Tag Archives: regulation

California cable lobby wants neutral regulation and it should have it

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Equally attached to unequal laws.

When the California Public Utilities Commission allowed mobile phone carriers the same freedom to install wireless equipment on utility poles that wireline companies enjoy, it encouraged cable and telcos to ask for the same deal. It inferred that the path to approval would be open if they didn’t get stroppy about fine print that was written when copper was all there was. Like pole attachment rates that assume a thin cable and not a fat box full of radio gear.

The lobbying front for the California cable industry – the California Cable and Telecommunications Association – jumped at the offer. In a petition filed with the CPUC, CCTA said of course there’ll be no quibbling over the meaning of ancient texts: the same rules that apply to mobile carriers should apply to cable companies, because doing it any other way would…

Contravene state statutes and Commission precedent…which require regulation in a competitively and technologically neutral manner.

Just so. That is, or should be, the guiding principle for all telecoms regulation in the 21st century. Having one set of rules for companies that push bits through wires wrapped in foam and mesh, and another for those using twisted pairs of copper is anticompetitive and technologically biased.

Cable and telephone companies rely on a hundred-year legacy of regulations that originally granted them monopoly rights to provide specific services using particular technologies in the analog age, when telecommunications was defined by the physical medium used and not the information it contained.

I’m sure CCTA didn’t intend to make that point. It is a fierce defender of a system that allows cable companies to divide up territories amongst themselves and then operate within as unregulated monopolies. Telephone companies are no different. They also rely on a bespoke regulatory regime that produces a similarly satisfying result.

CCTA’s conclusion is correct. It should be applied across the full spectrum of Californian telecoms law and regulation, in a competitively and technologically neutral manner.

Accelerating technological change triggers regulatory reflex in Santa Cruz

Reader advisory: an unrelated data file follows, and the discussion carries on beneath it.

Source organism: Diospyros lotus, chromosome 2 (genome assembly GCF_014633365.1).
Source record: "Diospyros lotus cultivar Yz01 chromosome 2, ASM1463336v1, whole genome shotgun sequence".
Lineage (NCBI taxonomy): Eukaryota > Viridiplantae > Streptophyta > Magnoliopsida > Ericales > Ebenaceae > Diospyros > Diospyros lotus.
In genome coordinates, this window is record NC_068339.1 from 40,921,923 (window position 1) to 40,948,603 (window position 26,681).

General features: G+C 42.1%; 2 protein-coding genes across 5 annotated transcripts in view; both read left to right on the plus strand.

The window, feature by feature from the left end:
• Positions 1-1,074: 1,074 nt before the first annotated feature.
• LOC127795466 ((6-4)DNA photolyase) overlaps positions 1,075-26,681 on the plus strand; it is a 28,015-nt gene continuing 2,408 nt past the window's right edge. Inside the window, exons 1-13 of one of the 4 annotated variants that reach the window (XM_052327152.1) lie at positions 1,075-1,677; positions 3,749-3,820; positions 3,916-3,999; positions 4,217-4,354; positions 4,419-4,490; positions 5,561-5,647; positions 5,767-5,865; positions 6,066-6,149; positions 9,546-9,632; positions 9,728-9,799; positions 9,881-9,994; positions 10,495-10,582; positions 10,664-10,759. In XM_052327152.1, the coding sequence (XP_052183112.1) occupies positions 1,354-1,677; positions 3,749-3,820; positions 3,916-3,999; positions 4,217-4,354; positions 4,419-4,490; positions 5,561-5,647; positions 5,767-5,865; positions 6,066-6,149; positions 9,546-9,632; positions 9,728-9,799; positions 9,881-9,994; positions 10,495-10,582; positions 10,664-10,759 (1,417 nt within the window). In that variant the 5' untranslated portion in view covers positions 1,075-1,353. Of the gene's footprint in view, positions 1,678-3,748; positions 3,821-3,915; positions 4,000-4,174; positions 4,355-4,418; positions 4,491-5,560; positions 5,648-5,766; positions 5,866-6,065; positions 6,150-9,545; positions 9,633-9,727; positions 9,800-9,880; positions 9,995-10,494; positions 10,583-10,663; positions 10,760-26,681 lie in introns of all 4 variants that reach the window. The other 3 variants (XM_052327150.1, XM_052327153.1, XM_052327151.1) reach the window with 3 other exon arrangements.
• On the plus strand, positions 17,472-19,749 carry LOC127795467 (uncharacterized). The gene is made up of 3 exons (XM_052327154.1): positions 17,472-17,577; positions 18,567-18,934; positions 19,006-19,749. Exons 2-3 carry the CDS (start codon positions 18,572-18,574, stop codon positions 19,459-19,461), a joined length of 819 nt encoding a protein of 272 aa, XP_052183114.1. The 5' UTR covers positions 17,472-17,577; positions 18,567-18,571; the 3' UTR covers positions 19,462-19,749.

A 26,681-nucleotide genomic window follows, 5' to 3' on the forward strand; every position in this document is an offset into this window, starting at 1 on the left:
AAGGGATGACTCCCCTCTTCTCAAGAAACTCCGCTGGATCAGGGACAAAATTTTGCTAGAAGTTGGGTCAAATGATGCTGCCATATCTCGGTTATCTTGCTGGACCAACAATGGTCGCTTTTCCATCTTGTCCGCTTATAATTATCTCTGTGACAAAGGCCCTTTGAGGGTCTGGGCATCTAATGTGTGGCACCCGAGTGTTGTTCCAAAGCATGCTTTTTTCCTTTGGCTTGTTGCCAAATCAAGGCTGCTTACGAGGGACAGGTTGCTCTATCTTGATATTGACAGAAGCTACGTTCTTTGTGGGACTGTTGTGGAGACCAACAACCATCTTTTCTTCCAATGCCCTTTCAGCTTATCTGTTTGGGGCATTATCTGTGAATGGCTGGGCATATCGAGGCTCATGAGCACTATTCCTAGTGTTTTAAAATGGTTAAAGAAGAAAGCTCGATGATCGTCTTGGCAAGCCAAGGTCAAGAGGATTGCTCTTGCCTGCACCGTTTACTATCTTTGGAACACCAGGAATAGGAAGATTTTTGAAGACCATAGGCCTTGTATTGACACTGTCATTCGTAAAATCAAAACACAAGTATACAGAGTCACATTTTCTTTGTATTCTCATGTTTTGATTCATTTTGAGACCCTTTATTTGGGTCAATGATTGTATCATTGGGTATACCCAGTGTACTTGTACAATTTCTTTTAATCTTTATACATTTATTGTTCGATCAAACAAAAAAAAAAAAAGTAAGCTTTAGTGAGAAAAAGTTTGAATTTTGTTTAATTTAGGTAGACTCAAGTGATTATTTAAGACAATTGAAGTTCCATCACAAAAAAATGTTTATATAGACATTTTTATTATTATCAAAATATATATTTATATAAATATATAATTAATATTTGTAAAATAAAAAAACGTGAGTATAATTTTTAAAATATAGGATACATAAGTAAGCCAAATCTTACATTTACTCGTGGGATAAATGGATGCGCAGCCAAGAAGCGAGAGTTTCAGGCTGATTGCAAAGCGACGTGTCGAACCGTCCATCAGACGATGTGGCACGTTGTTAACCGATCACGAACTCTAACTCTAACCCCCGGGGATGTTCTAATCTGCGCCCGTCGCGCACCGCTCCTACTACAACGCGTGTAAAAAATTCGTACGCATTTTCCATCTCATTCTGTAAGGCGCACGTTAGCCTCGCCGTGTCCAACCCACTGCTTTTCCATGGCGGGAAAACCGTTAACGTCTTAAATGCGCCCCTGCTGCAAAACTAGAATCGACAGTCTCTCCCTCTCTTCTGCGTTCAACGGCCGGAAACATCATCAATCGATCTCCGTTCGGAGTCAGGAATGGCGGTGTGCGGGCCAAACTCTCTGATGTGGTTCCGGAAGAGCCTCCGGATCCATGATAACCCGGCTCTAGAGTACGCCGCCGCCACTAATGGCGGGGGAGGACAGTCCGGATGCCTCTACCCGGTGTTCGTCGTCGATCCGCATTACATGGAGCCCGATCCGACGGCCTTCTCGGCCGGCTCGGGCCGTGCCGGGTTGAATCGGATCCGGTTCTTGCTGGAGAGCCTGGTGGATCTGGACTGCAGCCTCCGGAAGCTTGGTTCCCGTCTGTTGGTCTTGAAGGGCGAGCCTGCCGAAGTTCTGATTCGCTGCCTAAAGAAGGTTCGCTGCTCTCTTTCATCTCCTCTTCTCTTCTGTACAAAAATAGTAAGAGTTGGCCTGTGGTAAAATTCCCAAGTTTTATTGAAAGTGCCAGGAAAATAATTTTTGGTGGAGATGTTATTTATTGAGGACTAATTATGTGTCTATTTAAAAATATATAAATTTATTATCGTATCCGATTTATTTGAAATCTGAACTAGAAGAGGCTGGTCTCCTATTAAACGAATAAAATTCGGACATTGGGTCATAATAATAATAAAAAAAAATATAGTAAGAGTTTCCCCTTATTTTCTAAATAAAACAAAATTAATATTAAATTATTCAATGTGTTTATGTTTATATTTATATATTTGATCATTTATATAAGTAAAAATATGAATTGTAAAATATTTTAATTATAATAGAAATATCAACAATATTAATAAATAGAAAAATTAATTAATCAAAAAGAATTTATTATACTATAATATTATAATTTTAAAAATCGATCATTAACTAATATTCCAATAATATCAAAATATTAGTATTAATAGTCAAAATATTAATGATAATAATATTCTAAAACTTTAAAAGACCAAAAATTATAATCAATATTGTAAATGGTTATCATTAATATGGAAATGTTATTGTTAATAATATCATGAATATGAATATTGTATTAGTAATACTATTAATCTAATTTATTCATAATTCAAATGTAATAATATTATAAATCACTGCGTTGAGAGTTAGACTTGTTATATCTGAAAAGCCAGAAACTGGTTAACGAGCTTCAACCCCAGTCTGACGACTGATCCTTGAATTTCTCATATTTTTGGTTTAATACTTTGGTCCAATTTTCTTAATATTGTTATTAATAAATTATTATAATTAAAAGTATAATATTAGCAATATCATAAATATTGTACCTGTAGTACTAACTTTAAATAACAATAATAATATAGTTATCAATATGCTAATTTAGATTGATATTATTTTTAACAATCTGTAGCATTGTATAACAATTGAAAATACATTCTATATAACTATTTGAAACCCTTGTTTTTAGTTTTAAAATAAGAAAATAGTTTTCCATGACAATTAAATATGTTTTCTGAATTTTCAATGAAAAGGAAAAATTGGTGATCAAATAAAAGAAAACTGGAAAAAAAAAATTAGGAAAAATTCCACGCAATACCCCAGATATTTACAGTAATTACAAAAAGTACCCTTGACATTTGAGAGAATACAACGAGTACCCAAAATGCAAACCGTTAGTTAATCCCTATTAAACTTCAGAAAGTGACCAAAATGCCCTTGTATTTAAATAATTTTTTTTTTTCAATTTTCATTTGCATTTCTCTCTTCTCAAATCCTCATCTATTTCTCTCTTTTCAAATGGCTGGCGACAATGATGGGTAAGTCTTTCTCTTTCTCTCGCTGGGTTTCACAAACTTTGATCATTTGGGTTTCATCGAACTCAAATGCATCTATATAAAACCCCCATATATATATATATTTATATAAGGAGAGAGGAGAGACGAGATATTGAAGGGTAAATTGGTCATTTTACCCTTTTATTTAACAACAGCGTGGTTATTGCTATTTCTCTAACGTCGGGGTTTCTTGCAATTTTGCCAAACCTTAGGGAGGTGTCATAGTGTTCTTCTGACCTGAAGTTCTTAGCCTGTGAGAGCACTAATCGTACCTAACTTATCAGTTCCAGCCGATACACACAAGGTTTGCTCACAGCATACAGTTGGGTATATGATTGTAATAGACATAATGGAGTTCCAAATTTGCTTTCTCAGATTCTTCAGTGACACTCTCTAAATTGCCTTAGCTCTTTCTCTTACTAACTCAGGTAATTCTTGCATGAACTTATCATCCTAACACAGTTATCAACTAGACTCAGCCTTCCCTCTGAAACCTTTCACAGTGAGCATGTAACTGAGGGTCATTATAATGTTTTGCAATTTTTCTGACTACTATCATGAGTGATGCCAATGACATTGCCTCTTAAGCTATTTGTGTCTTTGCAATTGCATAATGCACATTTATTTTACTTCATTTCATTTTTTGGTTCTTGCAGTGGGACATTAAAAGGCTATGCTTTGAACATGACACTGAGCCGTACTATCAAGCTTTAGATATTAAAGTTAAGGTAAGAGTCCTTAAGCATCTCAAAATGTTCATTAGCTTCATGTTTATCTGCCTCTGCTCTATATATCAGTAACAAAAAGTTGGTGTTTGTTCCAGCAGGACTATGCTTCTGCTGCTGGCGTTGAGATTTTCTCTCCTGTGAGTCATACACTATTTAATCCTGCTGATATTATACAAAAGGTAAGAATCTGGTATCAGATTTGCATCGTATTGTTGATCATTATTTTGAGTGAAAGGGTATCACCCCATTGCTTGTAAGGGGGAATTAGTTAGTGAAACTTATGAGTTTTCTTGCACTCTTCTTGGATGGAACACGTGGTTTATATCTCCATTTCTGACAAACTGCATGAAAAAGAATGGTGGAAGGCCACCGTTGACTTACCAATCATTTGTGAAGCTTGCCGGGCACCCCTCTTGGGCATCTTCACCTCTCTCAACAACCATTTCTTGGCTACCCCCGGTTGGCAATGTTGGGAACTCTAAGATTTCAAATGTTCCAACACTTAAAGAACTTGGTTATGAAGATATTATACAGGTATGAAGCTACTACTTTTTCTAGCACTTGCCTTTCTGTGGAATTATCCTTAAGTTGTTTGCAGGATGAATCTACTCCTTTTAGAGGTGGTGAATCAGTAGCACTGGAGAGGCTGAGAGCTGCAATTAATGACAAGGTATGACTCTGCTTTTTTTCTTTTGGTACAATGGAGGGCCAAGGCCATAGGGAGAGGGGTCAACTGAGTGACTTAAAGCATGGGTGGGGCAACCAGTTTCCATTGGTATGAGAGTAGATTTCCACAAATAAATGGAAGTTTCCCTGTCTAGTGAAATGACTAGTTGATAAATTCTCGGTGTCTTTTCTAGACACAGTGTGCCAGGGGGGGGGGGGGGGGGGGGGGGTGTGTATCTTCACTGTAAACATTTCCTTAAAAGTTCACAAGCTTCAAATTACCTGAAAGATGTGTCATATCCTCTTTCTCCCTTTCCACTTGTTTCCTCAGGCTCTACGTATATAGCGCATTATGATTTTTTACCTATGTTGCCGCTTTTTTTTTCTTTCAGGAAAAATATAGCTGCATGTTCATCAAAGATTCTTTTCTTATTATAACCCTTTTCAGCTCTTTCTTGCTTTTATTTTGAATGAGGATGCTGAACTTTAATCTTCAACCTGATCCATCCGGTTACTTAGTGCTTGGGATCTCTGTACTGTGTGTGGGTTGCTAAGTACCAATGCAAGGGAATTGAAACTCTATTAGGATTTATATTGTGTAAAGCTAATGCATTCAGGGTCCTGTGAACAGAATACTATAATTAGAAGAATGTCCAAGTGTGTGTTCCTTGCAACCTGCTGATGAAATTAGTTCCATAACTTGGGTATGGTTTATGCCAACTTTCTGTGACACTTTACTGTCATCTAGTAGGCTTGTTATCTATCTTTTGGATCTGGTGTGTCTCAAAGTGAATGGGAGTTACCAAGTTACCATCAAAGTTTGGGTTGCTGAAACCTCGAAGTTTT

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San Francisco voters decisively rejected an attempt to clamp stiff limits on Airbnb and other online platforms that make it possible for people to rent out spare rooms and empty houses by the day. The measure was on the ballot in the first place “because the hotel industry is threatened”, said California lieutenant governor Gavin Newsom. He was the keynote speaker at the Monterey Bay Economic Partnership’s state of the region conference in Santa Cruz.

It’s not only the hotel industry that’s feeling the heat. Property owners can often make more money on a daily basis via Airbnb and similar outfits than they can renting out houses and apartments by the month. Reducing the supply of traditional rental properties raises the price. It’s no surprise, just simple microeconomics.

One solution is to embrace the market and build more places to live. But whether it’s meant for the open market or government managed programs – so called affordable housing – new construction faces vocal opposition from neighborhoods and seemingly endless regulatory hurdles. “If there’s one thing I would do, it is change CEQA [the California environmental quality act] to make it possible to build more housing in ways that are predictable”, Lynn Reaser, chief economist at the Fermian Business and Economic Institute told the audience.

That’s not likely to happen. Newsom made it clear that it’s a third rail he won’t step on – he jokingly said he was willing to get out front on “marriage and marijuana” but not CEQA.

Which leaves regulation as the tool of choice for confronting the law of supply and demand, something Santa Cruz mayor Don Lane favors. “The greatest need we have in our communities is affordable housing, more than visitor accomodations”, he said.

Managing a shortage is not the same thing as fixing it, though. Newsom said that economic change is accelerating. “The tech genie is out of the bottle, you can’t stop the future”, he said.

Cellular sites have no impact on property values

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Noise level does not equate to economic impact. Cellular tower opponents talk a lot (including on their mobile phones – go figure) and can be extremely disruptive at public meetings. Not to mention the damage they do to broadband improvement efforts. But their bark has no bite in the Silicon Valley real estate market.

Joint Venture Silicon Valley has completed a study of the impact of cellular sites on property values in Palo Alto, Redwood City, Saratoga and San Jose. Bottom line: proximity to a wireless tower has zero, zilch, zip, nada effect on the selling price of single family homes.

The study looked at 70 wireless sites and examined more than 1,600 transactions, with the assistance of the Santa Clara and San Mateo County Realtors Associations. They compared the difference between the initial asking price of a home with the eventual selling price. The spread was the same regardless of how close or not the home was to a tower.

Comparisons were made over nine months, from January to September 2012. Homes as far away as half a mile from a cellular site had the same ask/sell spread as homes right next to one.

The study was presented by Leon Beauchman, the director of JVSV’s wireless communications initiative, at their second annual wireless symposium, held on 2 November 2012 at Marvell Semiconductor Inc. headquarters in Santa Clara.